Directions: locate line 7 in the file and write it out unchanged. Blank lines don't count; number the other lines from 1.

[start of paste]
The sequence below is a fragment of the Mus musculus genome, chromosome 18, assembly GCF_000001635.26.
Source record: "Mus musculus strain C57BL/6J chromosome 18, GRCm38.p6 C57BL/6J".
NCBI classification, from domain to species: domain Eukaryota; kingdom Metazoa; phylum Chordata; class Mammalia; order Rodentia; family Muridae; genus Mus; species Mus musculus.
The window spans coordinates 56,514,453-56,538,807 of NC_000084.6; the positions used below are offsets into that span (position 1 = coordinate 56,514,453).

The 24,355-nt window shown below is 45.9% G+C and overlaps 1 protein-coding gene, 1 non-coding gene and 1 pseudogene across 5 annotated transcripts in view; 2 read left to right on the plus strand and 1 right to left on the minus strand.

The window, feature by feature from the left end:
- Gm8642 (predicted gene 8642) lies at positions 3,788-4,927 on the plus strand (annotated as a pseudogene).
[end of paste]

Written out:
- Gm8642 (predicted gene 8642) lies at positions 3,788-4,927 on the plus strand (annotated as a pseudogene).